Road traffic accidents can and do take all shapes and forms (provided there is a road and an accident!).
From a litigator’s point of view some claims can be straight forward and others extremely complex.
Firstly you have the issues of liability to deal with. Whose fault was the accident? A lot of the time with a simple rear end shunt this will be straight forward. However what if a pedestrian is hit crossing the road, or a child running out to collect a football, or those lycra clad cyclists (yes I have to admit I am one of them)?
You will normally find that your case starts off on the new Ministry of Justice Claims Portal (although in reality not so new anymore). Although it is quite a ‘clunky’ system to use the processes are quite straight forward and when you get to grips with it quite a good way of dealing with claims.
I had the pleasure of dealing with one of the largest personal injury awards ever made, at the time, for a road traffic accident which finally resolved in 2012. This involved a child who was knocked over by a car and was quite a complicated case, on the face of it, from a liability perspective but one which we successfully succeeded at the Court of Appeal. However we then had to wait several years whilst the medical position became clear. The claim was settled for in excess of ten million pounds!
You might be dealing with an insurance company who are very helpful and easy to get on with or one of the others (mentioning no names).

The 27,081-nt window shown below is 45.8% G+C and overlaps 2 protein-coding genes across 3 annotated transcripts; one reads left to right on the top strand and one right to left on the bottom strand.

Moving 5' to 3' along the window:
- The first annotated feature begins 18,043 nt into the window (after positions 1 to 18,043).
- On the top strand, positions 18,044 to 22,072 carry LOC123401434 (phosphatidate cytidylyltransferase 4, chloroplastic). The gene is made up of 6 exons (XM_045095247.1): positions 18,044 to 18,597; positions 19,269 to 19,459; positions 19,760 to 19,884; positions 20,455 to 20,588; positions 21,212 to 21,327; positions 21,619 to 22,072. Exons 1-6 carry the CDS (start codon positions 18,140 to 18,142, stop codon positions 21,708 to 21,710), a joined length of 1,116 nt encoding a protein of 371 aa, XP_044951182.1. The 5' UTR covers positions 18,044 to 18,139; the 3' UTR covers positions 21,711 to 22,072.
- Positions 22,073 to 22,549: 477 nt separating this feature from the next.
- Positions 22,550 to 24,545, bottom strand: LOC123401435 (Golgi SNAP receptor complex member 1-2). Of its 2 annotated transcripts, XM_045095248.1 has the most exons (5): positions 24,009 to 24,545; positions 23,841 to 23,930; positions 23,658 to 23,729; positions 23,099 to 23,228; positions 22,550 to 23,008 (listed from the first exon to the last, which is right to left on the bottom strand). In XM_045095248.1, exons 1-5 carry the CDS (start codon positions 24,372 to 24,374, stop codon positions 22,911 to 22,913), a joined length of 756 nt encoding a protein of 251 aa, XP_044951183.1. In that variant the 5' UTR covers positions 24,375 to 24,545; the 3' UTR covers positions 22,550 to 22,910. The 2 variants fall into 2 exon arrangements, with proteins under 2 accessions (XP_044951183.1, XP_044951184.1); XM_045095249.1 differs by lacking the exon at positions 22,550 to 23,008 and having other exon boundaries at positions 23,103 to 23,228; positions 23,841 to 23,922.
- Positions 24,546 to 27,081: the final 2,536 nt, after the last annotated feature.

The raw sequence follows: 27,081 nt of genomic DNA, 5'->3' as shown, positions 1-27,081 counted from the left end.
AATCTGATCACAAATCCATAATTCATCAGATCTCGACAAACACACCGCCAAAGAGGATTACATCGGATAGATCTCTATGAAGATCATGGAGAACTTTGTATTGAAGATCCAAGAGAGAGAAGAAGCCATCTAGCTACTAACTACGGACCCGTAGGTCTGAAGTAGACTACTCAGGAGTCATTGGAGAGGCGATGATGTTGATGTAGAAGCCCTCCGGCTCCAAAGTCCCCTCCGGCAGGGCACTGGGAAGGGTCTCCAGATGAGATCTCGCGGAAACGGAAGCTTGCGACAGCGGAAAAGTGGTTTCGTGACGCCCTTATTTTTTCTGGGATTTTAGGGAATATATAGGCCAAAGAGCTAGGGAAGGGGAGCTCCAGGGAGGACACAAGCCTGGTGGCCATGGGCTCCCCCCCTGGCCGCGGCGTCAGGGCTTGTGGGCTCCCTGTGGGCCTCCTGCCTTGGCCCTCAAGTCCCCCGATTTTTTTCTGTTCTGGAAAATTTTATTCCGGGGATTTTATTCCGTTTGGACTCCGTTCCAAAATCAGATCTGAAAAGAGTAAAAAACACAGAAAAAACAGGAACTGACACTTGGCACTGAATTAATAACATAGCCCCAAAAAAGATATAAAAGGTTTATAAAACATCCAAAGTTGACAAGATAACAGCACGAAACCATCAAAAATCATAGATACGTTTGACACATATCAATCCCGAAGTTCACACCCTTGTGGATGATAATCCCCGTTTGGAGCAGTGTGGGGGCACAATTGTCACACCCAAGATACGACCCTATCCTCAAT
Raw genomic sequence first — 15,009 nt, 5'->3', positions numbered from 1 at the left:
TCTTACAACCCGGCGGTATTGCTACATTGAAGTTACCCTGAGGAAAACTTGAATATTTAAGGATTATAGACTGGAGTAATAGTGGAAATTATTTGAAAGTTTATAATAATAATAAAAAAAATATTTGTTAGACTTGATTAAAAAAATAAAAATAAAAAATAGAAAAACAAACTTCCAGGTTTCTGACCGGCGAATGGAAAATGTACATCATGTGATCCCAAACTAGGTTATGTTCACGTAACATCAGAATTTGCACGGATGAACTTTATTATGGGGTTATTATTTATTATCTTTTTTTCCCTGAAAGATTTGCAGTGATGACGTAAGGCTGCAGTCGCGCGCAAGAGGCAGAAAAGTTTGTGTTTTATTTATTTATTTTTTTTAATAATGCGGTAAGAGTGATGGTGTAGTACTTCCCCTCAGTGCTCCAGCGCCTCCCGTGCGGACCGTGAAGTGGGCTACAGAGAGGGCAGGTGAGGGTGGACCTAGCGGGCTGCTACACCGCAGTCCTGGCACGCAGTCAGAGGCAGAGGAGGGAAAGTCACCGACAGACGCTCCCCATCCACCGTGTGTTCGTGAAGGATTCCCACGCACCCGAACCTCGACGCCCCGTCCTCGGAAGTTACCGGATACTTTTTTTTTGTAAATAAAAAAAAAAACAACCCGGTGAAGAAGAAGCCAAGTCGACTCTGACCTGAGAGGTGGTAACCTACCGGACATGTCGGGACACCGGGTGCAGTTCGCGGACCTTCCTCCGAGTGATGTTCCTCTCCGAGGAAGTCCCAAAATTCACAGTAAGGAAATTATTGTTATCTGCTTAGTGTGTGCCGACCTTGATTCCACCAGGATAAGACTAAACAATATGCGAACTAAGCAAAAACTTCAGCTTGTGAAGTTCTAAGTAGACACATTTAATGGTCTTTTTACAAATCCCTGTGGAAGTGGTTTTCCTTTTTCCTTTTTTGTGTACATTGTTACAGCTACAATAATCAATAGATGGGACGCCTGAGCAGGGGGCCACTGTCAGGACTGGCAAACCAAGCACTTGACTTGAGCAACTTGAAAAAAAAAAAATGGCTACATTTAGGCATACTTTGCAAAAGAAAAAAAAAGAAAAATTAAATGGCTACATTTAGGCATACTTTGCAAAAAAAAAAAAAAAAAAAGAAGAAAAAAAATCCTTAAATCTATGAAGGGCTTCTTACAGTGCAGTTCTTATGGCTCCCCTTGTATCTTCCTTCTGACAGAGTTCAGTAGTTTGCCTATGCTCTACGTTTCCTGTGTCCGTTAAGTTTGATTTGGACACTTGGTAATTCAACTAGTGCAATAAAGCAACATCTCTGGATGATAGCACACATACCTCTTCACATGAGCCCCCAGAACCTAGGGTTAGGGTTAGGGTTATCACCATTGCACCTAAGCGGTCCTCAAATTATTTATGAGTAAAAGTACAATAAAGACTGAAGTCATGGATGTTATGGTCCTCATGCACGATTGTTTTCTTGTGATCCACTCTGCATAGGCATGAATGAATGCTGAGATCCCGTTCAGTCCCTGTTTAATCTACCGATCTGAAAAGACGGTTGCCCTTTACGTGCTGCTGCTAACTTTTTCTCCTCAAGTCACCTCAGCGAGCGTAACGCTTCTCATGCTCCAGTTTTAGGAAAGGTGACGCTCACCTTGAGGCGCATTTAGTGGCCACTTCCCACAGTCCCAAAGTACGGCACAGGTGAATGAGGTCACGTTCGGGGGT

An interesting case I dealt with recently shows some of the issues that can arise. It involved a case where I acted for a client who was hit from behind. Liability appeared quite straight forward and was admitted but the insurers said that my client would not have suffered the bad cut to her face, when she hit the steering wheel, if she had been wearing a seat belt. They had no evidence that she was not wearing her seat belt but still made the allegation. A careful forensic analysis of the location of the accident showed that the position my client had to adopt to view the junction that she was pulling out from, meant that she had to lean forward quite substantially, hence why she was closer to the steering wheel than would normally have been the case, which explained the injury. Even more helpfully, she had a video cam. We were able to upload the footage and clearly hear a ‘click’ that showed she had put the seat belt on at the beginning of the journey and after the accident a further ‘click’ to show she had unclipped afterwards.